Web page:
These new technological solutions face other challenges, however. ‘AICure’, ‘Proteus’, ‘PIllpack’, ‘Embryyo’, Ingestible sensors, and other innovative solutions face questions about their affordability, feasibility for scale-up in resource-limited and high TB burden settings (including supply chain systems), user acceptance, accuracy, and effectiveness.

While Video Observed Treatment (VOT), a derivation of DOT where observation of dose taking is achieved with real-time video and/or video recording, is a promising innovation, its high cost and infrastructure requirements prohibit its large-scale use.

99DOTS and MERM are two technologies which have achieved significant success…

There was a need to break through the traditional DOTS setup and offer a decentralized and differentiated care to patients. 99DOTS (developed by Everwell Health Solutions) and MERM (developed by Wisepill technologies) are two such innovations which have achieved significant success in making patients the custodians of their medication and responsible for adherence. These technologies provide real-time notifications displayed at the dashboard and monitored by the provider, reducing the need for frequent patient visits.

Two technologies have been tested for scale-up in resource-limited and high-TB-burden settings (India and China) and have generated evidence backing their feasibility, user acceptance, accuracy and effectiveness: 99DOTS and Medication Event Reminder Monitoring Systems (MERM) such as Electronic Dose Monitors.

  • 99DOTS: 99DOTS is an unobtrusive, inexpensive adherence monitoring approach currently being piloted on a large scale in India. Patient medications (pill blisters) are packaged in a custom, secondary envelope with a series of unpredictable, hidden phone numbers that are revealed each time a patient takes his/her medication. Patients are asked to call the revealed numbers to let healthcare workers know that they have taken their medication. The use of these unpredictable, hidden numbers is intended to increase the accuracy of self-reported information by confirming that the medication is ‘in hand.’ This technology is low-cost (less than USD 5 per patient for 6 months) and when scaled up, has the potential to be even less expensive.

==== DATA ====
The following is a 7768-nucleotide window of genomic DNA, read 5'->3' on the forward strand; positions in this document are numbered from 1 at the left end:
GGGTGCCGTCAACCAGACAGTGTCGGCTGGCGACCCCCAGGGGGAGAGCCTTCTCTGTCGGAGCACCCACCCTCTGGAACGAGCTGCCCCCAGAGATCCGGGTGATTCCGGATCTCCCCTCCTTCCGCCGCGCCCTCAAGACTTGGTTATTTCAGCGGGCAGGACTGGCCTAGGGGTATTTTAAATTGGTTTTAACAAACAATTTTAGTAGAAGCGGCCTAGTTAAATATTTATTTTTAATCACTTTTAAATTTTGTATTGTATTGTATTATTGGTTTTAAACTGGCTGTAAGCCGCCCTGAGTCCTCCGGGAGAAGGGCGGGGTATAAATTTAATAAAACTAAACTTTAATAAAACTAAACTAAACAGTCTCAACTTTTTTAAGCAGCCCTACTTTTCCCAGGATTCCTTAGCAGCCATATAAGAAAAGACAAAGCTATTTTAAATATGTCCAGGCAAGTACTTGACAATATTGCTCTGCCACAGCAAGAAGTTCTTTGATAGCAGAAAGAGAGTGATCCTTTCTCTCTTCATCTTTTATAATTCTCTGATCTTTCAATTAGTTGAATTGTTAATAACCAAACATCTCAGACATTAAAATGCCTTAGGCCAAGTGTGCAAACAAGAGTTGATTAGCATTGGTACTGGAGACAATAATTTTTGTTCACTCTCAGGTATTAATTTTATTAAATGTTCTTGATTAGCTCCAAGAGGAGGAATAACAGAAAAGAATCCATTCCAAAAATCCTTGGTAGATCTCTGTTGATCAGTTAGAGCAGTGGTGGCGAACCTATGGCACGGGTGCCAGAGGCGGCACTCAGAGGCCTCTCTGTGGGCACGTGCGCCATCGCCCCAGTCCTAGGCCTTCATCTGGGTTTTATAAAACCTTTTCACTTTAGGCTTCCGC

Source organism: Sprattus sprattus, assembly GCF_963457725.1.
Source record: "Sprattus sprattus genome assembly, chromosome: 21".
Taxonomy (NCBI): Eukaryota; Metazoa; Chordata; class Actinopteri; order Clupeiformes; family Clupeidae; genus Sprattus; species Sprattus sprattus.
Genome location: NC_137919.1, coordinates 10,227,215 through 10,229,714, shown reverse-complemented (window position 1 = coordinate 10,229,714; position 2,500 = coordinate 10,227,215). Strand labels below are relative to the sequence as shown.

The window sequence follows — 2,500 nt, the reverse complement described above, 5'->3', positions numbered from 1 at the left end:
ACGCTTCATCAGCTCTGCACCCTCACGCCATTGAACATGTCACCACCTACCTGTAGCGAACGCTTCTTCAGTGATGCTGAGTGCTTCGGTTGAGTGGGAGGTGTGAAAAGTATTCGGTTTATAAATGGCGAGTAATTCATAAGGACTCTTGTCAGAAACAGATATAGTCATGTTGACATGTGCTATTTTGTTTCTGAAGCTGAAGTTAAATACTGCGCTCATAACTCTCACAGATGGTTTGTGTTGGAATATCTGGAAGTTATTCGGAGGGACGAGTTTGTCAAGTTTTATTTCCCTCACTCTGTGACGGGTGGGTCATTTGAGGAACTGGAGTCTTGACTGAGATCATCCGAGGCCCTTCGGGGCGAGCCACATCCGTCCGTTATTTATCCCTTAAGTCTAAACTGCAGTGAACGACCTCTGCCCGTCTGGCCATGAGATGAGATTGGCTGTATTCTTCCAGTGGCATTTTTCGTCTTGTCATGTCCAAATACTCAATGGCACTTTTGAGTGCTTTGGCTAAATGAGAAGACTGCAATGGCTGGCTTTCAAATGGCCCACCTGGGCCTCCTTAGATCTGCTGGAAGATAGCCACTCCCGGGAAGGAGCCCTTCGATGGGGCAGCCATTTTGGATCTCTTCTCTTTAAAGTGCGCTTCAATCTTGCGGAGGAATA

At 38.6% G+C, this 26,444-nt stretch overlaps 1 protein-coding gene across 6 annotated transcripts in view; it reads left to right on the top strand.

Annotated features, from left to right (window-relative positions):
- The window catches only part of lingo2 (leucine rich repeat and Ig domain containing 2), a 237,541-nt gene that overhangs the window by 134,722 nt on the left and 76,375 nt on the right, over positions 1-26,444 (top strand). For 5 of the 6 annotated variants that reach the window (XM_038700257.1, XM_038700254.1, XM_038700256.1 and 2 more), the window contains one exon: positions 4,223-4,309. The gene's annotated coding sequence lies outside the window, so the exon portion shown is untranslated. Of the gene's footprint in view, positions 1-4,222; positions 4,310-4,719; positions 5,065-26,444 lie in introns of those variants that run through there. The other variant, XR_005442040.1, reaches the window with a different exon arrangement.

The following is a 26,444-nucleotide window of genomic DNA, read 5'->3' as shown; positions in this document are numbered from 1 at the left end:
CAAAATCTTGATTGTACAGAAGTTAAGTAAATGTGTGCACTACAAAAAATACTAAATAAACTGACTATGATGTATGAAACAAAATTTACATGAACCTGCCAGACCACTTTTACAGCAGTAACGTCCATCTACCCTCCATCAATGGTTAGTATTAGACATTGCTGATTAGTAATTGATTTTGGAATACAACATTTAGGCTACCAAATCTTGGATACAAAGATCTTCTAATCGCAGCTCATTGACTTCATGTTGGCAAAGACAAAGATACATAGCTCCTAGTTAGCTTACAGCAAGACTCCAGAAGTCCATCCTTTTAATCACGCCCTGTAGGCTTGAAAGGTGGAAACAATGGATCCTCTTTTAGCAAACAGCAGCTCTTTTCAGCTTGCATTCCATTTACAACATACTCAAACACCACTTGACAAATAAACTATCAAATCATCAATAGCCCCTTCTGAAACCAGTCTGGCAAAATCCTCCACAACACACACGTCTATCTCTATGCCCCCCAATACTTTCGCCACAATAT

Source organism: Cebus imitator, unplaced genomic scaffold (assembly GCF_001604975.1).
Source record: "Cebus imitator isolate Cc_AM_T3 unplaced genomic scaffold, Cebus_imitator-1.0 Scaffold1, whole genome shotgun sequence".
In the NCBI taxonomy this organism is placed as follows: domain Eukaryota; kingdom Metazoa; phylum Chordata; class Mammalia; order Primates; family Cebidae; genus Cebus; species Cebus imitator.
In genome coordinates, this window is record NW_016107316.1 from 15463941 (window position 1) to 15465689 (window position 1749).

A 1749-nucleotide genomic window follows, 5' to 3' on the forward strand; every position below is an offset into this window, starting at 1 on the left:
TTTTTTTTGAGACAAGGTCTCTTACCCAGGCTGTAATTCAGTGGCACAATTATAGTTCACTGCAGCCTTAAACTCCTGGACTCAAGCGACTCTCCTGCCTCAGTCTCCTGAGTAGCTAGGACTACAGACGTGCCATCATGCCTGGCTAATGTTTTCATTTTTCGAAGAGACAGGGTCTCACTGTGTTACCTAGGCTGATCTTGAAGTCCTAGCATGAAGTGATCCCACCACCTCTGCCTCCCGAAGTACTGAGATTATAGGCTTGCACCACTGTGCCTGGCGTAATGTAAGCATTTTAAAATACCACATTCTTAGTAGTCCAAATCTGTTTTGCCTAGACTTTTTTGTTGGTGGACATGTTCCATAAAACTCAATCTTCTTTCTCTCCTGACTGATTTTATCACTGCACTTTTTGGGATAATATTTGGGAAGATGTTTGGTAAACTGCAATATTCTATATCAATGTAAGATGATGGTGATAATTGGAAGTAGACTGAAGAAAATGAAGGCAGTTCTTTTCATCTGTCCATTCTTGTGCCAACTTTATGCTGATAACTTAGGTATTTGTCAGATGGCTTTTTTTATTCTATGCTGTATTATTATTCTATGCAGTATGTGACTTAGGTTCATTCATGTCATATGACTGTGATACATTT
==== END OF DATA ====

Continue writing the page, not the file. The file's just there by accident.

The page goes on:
• Electronic Dose Monitors: The ‘evriMED’ device is a robust and adaptable electronic dose monitor and has been deployed and evaluated in China and India. Pill blisters (of varying sizes/shapes) can be stored in the device and every time it is opened, data is sent to a server, permitting remote electronic ‘observation’ of treatment adherence. Audio and visual reminders of both dosing and refill can also be enabled/disabled on certain device models to remind patients to regularly take their medication and/or return to the clinic for examination or refill.